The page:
May 10, 2019 Edition

Governor Newsom Releases 2019-20 May Revision, Includes Funding for LHDs

Yesterday, Governor Gavin Newsom released the 2019-20 May Revision, which includes updated figures and proposed investments to the Governor’s January budget proposal.

Notably, Governor Newsom’s May Revision includes a proposed investment of $40 million one-time General Fund (available over four years) for local health departments (LHDs) and tribal communities for infectious disease prevention, testing, and treatment services. CHEAC and HOAC applaud Governor Newsom for the inclusion of this funding.

Over the coming weeks, Senate and Assembly Budget Subcommittees will hear funding proposals and modifications included in the May Revision. A Budget Conference Committee will meet upon subcommittees’ conclusion of business to reconcile items where the Senate and Assembly actions do not align. Recall, the Constitutional deadline for the Legislature to pass the budget is June 15.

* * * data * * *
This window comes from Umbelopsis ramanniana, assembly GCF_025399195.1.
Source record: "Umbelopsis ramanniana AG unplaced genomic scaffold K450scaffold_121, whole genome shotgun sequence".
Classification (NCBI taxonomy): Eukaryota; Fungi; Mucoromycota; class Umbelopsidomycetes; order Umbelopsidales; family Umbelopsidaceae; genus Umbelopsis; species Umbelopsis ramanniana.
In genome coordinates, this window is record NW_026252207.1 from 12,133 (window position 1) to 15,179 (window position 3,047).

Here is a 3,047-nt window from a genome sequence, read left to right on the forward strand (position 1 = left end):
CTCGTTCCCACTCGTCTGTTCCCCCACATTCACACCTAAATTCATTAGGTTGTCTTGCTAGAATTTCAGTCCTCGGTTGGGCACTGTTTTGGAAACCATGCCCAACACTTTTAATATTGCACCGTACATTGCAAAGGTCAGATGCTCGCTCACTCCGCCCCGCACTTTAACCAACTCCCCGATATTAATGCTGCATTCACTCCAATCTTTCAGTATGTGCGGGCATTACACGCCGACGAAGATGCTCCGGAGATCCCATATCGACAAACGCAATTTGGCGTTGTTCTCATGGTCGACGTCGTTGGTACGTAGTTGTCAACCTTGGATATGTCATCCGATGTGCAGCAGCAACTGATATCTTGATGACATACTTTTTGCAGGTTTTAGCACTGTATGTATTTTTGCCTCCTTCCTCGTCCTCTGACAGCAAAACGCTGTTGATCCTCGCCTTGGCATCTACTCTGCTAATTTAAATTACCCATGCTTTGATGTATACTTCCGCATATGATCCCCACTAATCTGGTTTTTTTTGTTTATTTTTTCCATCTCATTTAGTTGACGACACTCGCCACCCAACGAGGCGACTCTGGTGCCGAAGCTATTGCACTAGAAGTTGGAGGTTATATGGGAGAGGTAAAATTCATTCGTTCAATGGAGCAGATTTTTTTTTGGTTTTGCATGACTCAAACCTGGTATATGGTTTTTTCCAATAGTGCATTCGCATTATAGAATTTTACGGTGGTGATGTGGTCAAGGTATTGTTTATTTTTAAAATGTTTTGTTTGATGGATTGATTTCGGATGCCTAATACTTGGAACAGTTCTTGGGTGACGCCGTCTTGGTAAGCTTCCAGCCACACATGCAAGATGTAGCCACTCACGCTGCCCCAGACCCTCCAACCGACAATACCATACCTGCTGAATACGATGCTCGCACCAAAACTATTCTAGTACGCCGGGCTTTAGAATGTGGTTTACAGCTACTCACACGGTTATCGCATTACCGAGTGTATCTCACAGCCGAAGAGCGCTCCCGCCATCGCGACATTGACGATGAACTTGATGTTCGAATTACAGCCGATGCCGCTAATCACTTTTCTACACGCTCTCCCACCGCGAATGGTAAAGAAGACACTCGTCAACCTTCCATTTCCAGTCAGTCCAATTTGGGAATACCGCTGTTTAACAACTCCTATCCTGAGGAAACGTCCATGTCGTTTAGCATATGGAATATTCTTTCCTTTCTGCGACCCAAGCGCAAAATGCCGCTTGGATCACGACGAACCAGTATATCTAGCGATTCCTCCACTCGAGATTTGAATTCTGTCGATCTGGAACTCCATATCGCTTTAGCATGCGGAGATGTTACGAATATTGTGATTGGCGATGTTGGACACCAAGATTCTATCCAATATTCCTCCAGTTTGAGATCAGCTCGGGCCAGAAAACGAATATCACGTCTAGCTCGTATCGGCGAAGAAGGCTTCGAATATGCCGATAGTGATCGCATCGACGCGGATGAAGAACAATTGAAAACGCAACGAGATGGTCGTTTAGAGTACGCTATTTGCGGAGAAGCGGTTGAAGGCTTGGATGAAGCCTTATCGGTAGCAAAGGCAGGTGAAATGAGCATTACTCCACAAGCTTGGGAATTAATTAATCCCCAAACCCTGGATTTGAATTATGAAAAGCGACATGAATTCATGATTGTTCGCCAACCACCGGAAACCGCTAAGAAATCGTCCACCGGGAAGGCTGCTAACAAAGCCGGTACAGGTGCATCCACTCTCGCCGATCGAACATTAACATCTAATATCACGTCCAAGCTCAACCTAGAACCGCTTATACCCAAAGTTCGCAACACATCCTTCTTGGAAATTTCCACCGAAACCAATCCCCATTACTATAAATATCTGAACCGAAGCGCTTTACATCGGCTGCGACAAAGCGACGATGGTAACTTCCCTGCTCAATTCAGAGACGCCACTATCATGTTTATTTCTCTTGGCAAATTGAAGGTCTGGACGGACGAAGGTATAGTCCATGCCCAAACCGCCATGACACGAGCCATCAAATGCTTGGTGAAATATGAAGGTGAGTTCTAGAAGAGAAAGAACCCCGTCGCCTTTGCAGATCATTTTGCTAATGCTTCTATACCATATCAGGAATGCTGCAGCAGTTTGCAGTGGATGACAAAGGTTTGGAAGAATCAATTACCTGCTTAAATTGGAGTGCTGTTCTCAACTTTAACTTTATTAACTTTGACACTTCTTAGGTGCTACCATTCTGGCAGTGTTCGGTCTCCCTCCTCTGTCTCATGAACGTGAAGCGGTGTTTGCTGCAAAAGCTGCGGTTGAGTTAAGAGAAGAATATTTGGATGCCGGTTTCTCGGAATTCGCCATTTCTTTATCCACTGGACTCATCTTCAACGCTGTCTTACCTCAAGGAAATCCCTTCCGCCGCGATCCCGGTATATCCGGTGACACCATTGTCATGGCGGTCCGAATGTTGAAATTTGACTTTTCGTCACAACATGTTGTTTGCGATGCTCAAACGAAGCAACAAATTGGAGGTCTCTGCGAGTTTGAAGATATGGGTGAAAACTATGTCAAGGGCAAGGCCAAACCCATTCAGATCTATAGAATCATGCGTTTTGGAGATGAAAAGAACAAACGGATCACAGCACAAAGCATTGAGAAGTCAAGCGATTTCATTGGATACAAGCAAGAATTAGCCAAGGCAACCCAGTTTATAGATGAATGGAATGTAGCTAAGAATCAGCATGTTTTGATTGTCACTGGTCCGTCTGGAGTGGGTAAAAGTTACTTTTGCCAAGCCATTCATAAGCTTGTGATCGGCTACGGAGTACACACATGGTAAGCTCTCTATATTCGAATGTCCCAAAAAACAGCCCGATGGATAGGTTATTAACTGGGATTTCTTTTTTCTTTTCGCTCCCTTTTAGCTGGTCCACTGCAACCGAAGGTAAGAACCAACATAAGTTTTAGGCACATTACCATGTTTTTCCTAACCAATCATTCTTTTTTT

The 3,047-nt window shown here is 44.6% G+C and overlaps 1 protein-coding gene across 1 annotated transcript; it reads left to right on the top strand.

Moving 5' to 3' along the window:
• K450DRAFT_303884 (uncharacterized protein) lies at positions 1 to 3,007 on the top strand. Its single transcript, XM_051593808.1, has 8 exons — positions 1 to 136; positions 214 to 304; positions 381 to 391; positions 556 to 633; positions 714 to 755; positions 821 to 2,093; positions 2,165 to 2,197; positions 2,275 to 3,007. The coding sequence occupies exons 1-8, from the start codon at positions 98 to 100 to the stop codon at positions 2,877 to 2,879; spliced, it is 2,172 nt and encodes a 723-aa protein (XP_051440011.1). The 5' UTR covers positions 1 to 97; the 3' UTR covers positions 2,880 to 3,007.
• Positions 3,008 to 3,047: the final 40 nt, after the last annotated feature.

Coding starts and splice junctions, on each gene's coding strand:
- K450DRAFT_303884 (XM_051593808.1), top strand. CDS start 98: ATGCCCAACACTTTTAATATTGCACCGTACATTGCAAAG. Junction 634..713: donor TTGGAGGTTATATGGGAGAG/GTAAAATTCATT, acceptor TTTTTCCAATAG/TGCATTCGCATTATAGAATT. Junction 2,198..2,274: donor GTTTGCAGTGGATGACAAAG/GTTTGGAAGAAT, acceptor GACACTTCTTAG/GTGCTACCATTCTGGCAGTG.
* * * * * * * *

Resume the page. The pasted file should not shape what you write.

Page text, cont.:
CHEAC details key areas of interest to local health departments in our May Revision Budget Memo.

Additional links related to the May Revision and Budget Process are available below:

Governor’s May Revision Summary

Department of Finance Proposed Trailer Bill Language

Department of Health Care Services (DHCS) May Revision Highlights

May Revision Press Conference Video

Assembly Budget Sub. No. 1 Hears All Member and Stakeholder Proposals, Including CHEAC/HOAC Budget Request

On Monday, the Assembly Budget Subcommittee No. 1 on Health and Human Services held a marathon hearing of all health-related member and stakeholder proposals. In previous years, the subcommittee considered member and stakeholder proposals during hearings throughout the spring as related department items were addressed. However, this year, the subcommittee implemented a new process in which all of these proposals were heard in one hearing.